When you think of the Islamic Republic of Iran, you might well associate the country with right-wing Shiite clerics. Or with human rights abuses. One thing I'm willing to wager doesn't pop immediately into your head when you hear the word "Iran," however, is the defense of intellectual property rights of Great Satanic, er, make that American, companies.

And yet, it's so.

According to two successive issues of the INTA Bulletin ("Voice of the International Trademark Association"), Iran is going out of its way to defend well-known trademarks of American companies against homegrown Iranian trademark infringers.

The first case cited by INTA resulted in a judgment in December 2004 in favor of Procter & Gamble (NYSE:PG). We all know the company's famous "Pringles" brand, right? The one with the stylized "Pringles guy" head, hair parted in the middle, barbershop quartet moustache, and no visible nose? Well, over in Iran, one Alinazar Alizadeh decided to register a trademark bearing more than a passing resemblance to the Pringles guy, with one change: Instead of "Pringles" written on his bowtie was the word "Nazari" (which is either a last name or a palace in Granada, Spain). P&G, which had not registered the trademark in Iran previously, nonetheless successfully challenged Mr. Alizadeh's mark as infringing, winning at both the trial and appellate levels.

Next discussed was a February case in which Motley Fool Stock Advisor pick Time Warner (NYSE:TWX) challenged Iranian individual Ghasem Ghorbankhani's registration of Time Warner's famous "Tweety Bird" (of Sylvester & Tweety fame) for his own use. Time Warner also had not registered the mark previously in Iran, but it rushed to do so at the same time as it challenged Mr. Ghorbankhani's mark. Once again, an American company proved its case and won out at both the trial and appellate levels.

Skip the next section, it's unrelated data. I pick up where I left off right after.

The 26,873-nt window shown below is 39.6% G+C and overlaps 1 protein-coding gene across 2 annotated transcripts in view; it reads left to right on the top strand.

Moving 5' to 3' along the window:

So in two cases involving obviously American plaintiffs -- one a purveyor of Western culture in a cardboard canister, the other in DVD form -- have just won fair verdicts apparently based on the rule of law (specifically, on the fact that both Iran and the U.S. have signed the Paris Convention for the Protection of Industrial Property, which protects a trademark in one country as long as it's currently in use and has been registered in another country signatory to the Convention).

In a country where the courts are so tightly controlled, you have to wonder whether someone's trying to tell us something: Iran is once again open for business.

Fool contributor Rich Smith has no position in either of the companies mentioned in this article.